Cast sat down with Legal Services Director, Nagwa Ibrahim, to answer the hard questions about human trafficking and the coronavirus.
How is your team responding to the pandemic and the current climate?
Since human trafficking does not stop because of a pandemic, our team continues to operate a 24-hour emergency response program, where a victim can call our 24-hour hotline to access emergency services to escape their trafficking, receive immediate shelter, and get connected with long term social and legal services. Through our empowerment and legal departments, Cast social workers and attorneys continue to provide wrap-around services to victims of human trafficking. We are addressing a variety of needs including emergency needs specific to this public health crisis.
How is the pandemic affecting our clients?
The clients we work with are not only trying to keep themselves and their loved ones safe and healthy from COVID-19 but they are simultaneously dealing with institutional barriers to safety, security, and health that existed prior to the pandemic, which has only worsened during this public health crisis. With inequities in accessing such necessities as shelter, food, health care, and a livable wage, we are working with the clients to ensure they can access the necessary resources to stay safe and healthy during this time. This includes, for example, assisting clients with securing shelter through our shelter program, obtaining benefits such as Medicaid and unemployment benefits and getting much-needed emergency preparedness items such as food and toiletries. This also includes providing ongoing legal services to clients in such areas as immigration law, criminal justice, victim rights law, family law, and dependency law. Moreover, with Immigration and Customs Enforcement (ICE) continuing to target immigrant communities in sanctuary cities like Los Angeles even during this pandemic, we have been working to ensure survivors know their rights under the constitution regardless of immigration status.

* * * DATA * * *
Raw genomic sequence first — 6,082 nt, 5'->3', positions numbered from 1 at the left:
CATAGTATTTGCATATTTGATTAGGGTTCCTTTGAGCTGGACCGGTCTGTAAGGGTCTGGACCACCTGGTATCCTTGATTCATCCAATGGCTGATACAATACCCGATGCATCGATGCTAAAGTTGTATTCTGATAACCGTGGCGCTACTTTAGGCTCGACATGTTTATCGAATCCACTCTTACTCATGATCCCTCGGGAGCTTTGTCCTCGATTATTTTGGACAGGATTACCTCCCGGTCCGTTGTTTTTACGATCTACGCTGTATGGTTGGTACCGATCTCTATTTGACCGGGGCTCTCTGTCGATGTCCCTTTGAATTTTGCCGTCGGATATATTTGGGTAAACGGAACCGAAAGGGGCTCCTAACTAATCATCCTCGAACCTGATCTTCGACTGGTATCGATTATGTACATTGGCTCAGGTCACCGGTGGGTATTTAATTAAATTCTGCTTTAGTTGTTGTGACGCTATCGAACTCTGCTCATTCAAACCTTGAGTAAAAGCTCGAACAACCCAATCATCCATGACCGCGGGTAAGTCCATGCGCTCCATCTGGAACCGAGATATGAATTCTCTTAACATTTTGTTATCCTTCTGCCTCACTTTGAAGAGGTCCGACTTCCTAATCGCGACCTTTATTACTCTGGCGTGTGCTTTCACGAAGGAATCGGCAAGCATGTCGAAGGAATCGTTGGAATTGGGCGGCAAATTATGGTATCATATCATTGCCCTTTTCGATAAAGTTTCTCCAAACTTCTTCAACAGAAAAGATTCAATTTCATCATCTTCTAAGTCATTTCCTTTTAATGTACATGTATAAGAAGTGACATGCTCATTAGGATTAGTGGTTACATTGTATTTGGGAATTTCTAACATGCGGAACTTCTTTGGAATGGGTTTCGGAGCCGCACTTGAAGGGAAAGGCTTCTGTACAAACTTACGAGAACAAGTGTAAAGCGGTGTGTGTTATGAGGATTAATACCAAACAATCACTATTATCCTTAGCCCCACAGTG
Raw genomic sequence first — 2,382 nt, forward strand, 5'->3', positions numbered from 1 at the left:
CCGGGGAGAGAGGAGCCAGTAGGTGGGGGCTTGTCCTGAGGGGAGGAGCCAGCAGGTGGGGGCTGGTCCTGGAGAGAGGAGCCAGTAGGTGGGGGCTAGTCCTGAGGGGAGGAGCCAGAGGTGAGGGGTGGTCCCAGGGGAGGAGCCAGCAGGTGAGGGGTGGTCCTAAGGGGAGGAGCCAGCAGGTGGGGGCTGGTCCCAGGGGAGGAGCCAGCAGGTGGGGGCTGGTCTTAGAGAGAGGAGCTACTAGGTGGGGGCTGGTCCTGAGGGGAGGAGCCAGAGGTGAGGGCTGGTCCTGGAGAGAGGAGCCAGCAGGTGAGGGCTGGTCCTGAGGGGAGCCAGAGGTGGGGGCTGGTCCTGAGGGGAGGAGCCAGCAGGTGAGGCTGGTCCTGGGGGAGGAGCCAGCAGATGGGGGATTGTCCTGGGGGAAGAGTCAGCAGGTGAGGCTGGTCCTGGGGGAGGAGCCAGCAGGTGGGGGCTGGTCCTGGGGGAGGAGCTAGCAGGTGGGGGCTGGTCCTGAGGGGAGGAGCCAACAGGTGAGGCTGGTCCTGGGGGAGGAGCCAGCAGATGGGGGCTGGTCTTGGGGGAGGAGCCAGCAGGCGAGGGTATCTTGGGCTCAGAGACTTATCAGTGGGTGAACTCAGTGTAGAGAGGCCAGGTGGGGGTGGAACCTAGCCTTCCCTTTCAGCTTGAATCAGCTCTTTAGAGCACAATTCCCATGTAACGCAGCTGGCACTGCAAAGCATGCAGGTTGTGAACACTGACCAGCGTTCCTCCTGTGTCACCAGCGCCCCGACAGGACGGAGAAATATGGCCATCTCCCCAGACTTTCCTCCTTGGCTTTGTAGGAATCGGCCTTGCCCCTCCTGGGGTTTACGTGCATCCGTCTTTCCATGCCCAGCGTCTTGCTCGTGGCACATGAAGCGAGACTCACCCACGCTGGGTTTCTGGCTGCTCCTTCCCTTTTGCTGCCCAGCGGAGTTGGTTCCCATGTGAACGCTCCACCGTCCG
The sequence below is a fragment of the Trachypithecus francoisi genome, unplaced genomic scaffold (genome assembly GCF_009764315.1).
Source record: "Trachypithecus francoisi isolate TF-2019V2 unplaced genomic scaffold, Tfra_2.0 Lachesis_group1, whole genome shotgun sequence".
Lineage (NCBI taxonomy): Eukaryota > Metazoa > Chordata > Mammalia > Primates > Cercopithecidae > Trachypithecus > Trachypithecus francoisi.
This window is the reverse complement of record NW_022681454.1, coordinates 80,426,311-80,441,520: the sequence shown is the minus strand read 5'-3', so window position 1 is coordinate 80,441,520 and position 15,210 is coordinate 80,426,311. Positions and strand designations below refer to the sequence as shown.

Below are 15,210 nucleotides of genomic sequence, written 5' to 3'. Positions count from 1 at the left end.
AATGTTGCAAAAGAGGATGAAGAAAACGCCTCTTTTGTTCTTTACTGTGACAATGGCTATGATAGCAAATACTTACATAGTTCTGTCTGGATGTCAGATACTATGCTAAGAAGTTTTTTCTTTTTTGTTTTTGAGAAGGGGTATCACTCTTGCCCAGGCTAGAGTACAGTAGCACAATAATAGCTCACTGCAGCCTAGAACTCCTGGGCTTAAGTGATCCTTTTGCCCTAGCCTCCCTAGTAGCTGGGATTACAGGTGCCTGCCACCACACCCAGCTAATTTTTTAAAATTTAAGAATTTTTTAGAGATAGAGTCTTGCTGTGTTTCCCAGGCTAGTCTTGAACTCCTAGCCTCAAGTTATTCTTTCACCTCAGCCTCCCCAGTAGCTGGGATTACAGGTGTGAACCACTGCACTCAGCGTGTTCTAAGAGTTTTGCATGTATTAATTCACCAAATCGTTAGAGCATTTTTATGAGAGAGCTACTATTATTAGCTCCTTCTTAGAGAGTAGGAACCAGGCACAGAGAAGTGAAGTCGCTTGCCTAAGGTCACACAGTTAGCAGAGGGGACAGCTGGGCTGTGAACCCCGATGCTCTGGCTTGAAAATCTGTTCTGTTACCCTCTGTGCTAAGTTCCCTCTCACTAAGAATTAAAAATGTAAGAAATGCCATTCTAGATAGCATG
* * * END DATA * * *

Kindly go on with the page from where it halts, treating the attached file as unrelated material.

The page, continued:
What are some safety precautions first responders can take?
Since we have been able to provide most of our social and legal services remotely, we have effectively implemented social distancing in our work, which has been the most crucial safety precaution that we have been able to take. Although there are challenges to working remotely, we have nevertheless remained committed to providing services to clients while simultaneously honoring the mandated and necessary safety precautions.
Why are you expecting to see an increase in human trafficking cases?
As a result of the pandemic, for both sex and labor trafficking victims, places to escape are even more limited. For example, prior to the pandemic we were seeing an increase of victims escaping into hospitals. Now with this public health crisis hospitals are no longer an option for escape, like they were. Trafficking victims might have also escaped by going to a neighbor’s house or to a business nearby. However, now with the shelter in place orders and only essential businesses open, there are less safe places a victim can go to for help to escape. This is why we and other service providers remain open as an essential business so that we can continue to be a place victims can turn to for the support and resources needed to escape.
Additionally, I believe trafficking will increase because traffickers will exploit the pandemic, the fear of getting the virus and the rising unemployment, to lure victims into labor and/or sex trafficking schemes and will further exploit the situation to make victims fearful of escaping. Also, with increased online activity, I believe we will see a rise in online sex and labor trafficking.
How are the Shelter in Place orders affecting human trafficking victims?
There are many victims who are trafficked by family members, an intimate partner, a roommate, friend, or an employer who they live with or who controls their living situation. As such, for many trafficking victims the Shelter in Place Orders are not safe because the trafficking victim is trapped in the home with the trafficker. This is why it is so essential for service providers like CAST to keep its doors open and to get the word out to survivors that we and other service providers are still open and that we are operating our 24-hour hotline so that victims can get the support needed to escape.
What keeps you motivated during these unprecedented times?
I am inspired and motivated everyday by the clients we work with, the CAST staff and all the partners and supporters we collaborate with, who are committed to creating a world rooted in humanity, love, kindness, equality, justice and peace for everyone.
Before we close, is there a final message for our community that you would like to share?
This is a time where we are, in a profoundly literal way, being shown how interconnected we are and have always been. So during this time of uncertainty, what is certain is the importance of taking care of ourselves, each other, and staying committed to standing in community for the health of humanity.